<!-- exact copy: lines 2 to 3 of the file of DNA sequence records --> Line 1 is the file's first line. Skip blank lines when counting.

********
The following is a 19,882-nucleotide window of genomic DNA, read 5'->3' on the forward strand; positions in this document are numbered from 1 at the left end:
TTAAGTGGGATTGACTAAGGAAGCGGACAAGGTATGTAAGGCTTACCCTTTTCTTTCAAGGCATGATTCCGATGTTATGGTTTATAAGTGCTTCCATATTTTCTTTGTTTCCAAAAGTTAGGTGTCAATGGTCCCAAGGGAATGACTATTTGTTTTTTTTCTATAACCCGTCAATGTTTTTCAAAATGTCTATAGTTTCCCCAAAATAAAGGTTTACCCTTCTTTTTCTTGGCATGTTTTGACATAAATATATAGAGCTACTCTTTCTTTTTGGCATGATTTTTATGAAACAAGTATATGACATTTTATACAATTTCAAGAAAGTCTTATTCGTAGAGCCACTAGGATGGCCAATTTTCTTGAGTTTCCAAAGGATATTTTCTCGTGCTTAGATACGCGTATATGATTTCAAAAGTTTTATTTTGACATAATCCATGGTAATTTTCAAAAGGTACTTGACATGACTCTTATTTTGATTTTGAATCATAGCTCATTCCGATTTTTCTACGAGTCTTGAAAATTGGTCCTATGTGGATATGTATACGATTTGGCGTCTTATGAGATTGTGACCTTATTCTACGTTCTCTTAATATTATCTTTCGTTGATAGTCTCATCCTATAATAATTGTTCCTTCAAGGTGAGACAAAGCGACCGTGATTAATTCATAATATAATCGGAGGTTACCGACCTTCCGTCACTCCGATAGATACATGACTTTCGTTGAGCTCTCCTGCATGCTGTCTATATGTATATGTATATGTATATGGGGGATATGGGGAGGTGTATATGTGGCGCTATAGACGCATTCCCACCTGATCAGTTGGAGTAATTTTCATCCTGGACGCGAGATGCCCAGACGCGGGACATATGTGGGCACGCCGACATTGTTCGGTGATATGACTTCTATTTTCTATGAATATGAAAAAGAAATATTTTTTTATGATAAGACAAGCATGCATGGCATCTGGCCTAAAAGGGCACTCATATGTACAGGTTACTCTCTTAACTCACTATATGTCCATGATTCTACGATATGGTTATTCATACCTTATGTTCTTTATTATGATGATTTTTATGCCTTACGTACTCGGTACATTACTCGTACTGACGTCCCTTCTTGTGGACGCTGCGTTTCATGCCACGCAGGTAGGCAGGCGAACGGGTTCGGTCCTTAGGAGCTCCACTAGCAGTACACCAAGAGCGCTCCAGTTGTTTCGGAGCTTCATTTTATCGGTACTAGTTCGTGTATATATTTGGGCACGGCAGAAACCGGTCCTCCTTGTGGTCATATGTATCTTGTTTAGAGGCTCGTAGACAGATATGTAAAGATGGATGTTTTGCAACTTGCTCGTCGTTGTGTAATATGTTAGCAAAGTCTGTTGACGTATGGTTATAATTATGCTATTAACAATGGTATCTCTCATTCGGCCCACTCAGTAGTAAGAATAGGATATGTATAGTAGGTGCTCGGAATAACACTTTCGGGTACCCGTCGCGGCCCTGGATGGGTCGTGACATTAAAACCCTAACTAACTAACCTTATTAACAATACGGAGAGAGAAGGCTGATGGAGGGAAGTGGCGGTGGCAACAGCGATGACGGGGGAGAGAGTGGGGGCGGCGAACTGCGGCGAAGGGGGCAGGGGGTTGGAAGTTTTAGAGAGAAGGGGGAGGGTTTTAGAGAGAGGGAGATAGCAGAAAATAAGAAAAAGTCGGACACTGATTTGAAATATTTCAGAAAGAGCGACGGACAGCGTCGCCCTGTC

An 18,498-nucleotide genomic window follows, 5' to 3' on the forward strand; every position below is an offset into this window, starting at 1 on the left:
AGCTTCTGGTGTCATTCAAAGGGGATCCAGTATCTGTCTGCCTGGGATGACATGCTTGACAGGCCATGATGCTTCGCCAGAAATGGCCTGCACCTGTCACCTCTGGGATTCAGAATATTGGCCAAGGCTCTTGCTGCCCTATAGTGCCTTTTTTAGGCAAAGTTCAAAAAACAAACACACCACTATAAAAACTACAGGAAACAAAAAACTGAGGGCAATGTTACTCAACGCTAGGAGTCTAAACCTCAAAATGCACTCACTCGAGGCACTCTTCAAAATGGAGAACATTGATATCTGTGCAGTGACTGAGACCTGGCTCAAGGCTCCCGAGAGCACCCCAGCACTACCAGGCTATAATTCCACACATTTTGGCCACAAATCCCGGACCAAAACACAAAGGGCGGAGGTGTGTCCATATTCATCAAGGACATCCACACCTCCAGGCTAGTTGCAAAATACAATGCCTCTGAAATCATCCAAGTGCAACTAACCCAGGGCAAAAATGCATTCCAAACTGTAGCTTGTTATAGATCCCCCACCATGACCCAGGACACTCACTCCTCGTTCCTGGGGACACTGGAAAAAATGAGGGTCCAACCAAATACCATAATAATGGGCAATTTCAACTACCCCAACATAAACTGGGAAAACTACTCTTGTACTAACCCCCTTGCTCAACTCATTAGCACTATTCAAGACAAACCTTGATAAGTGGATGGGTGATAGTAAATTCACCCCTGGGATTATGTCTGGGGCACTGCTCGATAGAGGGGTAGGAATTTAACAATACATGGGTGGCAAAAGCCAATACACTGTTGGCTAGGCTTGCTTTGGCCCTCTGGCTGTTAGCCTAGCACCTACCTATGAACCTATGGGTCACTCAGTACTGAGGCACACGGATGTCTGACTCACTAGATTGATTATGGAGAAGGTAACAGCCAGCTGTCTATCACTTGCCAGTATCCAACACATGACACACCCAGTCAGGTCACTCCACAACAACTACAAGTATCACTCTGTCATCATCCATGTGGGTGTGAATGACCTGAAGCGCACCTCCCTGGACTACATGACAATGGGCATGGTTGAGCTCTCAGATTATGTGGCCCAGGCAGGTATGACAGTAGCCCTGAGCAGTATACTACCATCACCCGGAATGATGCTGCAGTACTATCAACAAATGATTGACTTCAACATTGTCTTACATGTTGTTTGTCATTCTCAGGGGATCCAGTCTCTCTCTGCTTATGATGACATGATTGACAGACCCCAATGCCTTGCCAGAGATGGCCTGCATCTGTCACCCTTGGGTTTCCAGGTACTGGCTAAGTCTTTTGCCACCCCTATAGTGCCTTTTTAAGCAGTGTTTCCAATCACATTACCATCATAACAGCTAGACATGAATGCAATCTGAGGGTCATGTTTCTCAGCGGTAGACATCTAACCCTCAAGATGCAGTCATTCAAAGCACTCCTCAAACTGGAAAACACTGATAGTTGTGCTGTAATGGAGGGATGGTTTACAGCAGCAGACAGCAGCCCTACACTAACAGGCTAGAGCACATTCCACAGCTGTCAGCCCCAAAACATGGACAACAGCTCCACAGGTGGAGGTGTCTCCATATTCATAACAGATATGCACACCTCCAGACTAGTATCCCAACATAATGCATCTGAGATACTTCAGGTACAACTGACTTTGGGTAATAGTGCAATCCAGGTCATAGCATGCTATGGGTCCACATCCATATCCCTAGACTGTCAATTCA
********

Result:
TTAAGTGGGATTGACTAAGGAAGCGGACAAGGTATGTAAGGCTTACCCTTTTCTTTCAAGGCATGATTCCGATGTTATGGTTTATAAGTGCTTCCATATTTTCTTTGTTTCCAAAAGTTAGGTGTCAATGGTCCCAAGGGAATGACTATTTGTTTTTTTTCTATAACCCGTCAATGTTTTTCAAAATGTCTATAGTTTCCCCAAAATAAAGGTTTACCCTTCTTTTTCTTGGCATGTTTTGACATAAATATATAGAGCTACTCTTTCTTTTTGGCATGATTTTTATGAAACAAGTATATGACATTTTATACAATTTCAAGAAAGTCTTATTCGTAGAGCCACTAGGATGGCCAATTTTCTTGAGTTTCCAAAGGATATTTTCTCGTGCTTAGATACGCGTATATGATTTCAAAAGTTTTATTTTGACATAATCCATGGTAATTTTCAAAAGGTACTTGACATGACTCTTATTTTGATTTTGAATCATAGCTCATTCCGATTTTTCTACGAGTCTTGAAAATTGGTCCTATGTGGATATGTATACGATTTGGCGTCTTATGAGATTGTGACCTTATTCTACGTTCTCTTAATATTATCTTTCGTTGATAGTCTCATCCTATAATAATTGTTCCTTCAAGGTGAGACAAAGCGACCGTGATTAATTCATAATATAATCGGAGGTTACCGACCTTCCGTCACTCCGATAGATACATGACTTTCGTTGAGCTCTCCTGCATGCTGTCTATATGTATATGTATATGTATATGGGGGATATGGGGAGGTGTATATGTGGCGCTATAGACGCATTCCCACCTGATCAGTTGGAGTAATTTTCATCCTGGACGCGAGATGCCCAGACGCGGGACATATGTGGGCACGCCGACATTGTTCGGTGATATGACTTCTATTTTCTATGAATATGAAAAAGAAATATTTTTTTATGATAAGACAAGCATGCATGGCATCTGGCCTAAAAGGGCACTCATATGTACAGGTTACTCTCTTAACTCACTATATGTCCATGATTCTACGATATGGTTATTCATACCTTATGTTCTTTATTATGATGATTTTTATGCCTTACGTACTCGGTACATTACTCGTACTGACGTCCCTTCTTGTGGACGCTGCGTTTCATGCCACGCAGGTAGGCAGGCGAACGGGTTCGGTCCTTAGGAGCTCCACTAGCAGTACACCAAGAGCGCTCCAGTTGTTTCGGAGCTTCATTTTATCGGTACTAGTTCGTGTATATATTTGGGCACGGCAGAAACCGGTCCTCCTTGTGGTCATATGTATCTTGTTTAGAGGCTCGTAGACAGATATGTAAAGATGGATGTTTTGCAACTTGCTCGTCGTTGTGTAATATGTTAGCAAAGTCTGTTGACGTATGGTTATAATTATGCTATTAACAATGGTATCTCTCATTCGGCCCACTCAGTAGTAAGAATAGGATATGTATAGTAGGTGCTCGGAATAACACTTTCGGGTACCCGTCGCGGCCCTGGATGGGTCGTGACATTAAAACCCTAACTAACTAACCTTATTAACAATACGGAGAGAGAAGGCTGATGGAGGGAAGTGGCGGTGGCAACAGCGATGACGGGGGAGAGAGTGGGGGCGGCGAACTGCGGCGAAGGGGGCAGGGGGTTGGAAGTTTTAGAGAGAAGGGGGAGGGTTTTAGAGAGAGGGAGATAGCAGAAAATAAGAAAAAGTCGGACACTGATTTGAAATATTTCAGAAAGAGCGACGGACAGCGTCGCCCTGTC

An 18,498-nucleotide genomic window follows, 5' to 3' on the forward strand; every position below is an offset into this window, starting at 1 on the left: